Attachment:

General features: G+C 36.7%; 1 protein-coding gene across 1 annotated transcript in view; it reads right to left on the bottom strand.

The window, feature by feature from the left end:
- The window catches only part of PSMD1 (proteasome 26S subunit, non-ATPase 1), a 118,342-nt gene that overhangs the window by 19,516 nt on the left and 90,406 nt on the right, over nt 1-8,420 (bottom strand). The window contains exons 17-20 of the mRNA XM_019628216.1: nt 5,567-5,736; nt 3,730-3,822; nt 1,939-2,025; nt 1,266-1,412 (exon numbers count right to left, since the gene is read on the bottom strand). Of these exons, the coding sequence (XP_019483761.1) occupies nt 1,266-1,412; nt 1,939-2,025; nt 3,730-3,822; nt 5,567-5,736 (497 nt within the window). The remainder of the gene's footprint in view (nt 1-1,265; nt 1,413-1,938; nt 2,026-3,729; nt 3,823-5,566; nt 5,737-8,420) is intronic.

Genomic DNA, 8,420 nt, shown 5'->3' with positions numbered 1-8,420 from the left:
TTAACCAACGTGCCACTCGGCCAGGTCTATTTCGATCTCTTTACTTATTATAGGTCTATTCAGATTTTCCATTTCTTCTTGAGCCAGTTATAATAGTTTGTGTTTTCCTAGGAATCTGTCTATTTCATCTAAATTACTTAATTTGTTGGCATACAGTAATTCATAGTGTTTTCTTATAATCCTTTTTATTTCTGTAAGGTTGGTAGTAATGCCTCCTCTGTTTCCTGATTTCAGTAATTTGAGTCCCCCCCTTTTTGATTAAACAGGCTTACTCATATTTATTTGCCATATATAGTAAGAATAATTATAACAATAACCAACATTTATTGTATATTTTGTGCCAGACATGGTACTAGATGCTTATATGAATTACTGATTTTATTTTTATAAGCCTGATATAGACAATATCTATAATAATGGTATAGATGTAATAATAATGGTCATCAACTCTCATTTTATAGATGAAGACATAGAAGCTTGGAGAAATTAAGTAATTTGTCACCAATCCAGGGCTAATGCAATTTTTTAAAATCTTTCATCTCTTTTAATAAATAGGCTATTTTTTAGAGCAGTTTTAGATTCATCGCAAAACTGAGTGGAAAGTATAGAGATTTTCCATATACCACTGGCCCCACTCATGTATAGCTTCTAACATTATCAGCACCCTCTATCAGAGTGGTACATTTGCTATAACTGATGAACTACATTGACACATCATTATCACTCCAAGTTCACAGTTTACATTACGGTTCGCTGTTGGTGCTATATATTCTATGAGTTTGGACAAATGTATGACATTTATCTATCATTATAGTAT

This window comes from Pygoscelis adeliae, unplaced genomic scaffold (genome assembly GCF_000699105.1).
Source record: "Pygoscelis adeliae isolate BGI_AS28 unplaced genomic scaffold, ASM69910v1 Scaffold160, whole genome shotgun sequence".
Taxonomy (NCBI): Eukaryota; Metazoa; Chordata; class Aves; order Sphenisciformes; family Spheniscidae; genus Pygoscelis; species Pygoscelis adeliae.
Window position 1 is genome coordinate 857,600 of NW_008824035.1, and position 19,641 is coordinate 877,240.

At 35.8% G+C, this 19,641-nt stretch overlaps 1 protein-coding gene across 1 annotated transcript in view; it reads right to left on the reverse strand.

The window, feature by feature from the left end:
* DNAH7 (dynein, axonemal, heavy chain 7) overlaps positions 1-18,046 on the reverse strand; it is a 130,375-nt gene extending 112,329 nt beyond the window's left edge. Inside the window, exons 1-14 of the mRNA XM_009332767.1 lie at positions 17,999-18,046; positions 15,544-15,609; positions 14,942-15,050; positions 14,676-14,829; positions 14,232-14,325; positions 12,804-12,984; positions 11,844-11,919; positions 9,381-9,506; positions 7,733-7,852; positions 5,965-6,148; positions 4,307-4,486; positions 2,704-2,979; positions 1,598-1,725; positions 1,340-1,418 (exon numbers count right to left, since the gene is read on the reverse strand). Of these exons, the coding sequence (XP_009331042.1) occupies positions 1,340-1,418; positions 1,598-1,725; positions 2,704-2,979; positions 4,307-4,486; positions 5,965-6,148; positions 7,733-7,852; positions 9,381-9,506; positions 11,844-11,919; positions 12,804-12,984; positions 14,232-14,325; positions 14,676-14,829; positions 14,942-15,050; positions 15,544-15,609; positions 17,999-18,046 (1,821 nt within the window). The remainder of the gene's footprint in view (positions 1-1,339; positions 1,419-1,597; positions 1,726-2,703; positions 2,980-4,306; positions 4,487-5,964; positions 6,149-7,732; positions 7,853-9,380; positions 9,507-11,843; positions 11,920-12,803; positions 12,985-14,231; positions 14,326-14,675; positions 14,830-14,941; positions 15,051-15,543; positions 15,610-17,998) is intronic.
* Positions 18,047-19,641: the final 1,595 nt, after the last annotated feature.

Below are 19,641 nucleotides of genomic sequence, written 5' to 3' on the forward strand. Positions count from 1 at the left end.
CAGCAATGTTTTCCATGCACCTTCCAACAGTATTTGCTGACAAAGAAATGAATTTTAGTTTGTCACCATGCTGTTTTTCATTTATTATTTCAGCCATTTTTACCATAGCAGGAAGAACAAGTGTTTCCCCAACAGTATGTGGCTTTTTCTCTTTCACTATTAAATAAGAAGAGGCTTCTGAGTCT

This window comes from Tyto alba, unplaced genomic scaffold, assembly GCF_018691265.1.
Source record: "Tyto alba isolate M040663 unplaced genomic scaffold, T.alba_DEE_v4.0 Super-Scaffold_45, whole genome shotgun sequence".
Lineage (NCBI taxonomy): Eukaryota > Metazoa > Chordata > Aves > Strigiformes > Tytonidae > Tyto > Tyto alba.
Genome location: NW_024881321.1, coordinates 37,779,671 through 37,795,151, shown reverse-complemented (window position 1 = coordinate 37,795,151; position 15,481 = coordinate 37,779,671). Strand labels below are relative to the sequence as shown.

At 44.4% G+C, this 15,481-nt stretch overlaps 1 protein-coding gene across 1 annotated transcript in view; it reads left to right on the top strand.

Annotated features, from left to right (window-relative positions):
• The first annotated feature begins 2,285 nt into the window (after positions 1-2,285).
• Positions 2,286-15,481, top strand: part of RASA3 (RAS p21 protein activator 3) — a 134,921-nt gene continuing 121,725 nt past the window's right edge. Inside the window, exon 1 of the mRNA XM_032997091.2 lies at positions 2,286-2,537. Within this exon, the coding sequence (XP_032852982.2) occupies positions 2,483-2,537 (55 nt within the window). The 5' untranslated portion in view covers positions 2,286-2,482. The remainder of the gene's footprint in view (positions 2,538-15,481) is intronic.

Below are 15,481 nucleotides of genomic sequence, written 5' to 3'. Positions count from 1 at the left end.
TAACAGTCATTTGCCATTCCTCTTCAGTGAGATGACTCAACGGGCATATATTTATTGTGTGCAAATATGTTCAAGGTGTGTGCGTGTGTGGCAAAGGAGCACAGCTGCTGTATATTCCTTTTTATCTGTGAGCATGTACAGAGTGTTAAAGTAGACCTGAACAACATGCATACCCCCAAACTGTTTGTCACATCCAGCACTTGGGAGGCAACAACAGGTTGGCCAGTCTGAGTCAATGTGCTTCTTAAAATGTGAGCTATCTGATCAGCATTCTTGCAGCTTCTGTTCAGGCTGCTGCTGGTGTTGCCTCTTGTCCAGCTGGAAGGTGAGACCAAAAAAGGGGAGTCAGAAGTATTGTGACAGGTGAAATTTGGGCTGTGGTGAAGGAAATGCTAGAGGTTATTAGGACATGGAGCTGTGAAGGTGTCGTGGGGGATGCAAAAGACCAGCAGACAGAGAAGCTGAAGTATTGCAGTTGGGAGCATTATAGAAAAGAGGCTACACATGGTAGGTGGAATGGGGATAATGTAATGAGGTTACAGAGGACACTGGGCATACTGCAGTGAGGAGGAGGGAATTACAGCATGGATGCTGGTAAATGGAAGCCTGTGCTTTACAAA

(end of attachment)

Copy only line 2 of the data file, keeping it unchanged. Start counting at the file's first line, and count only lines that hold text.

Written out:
The window, feature by feature from the left end: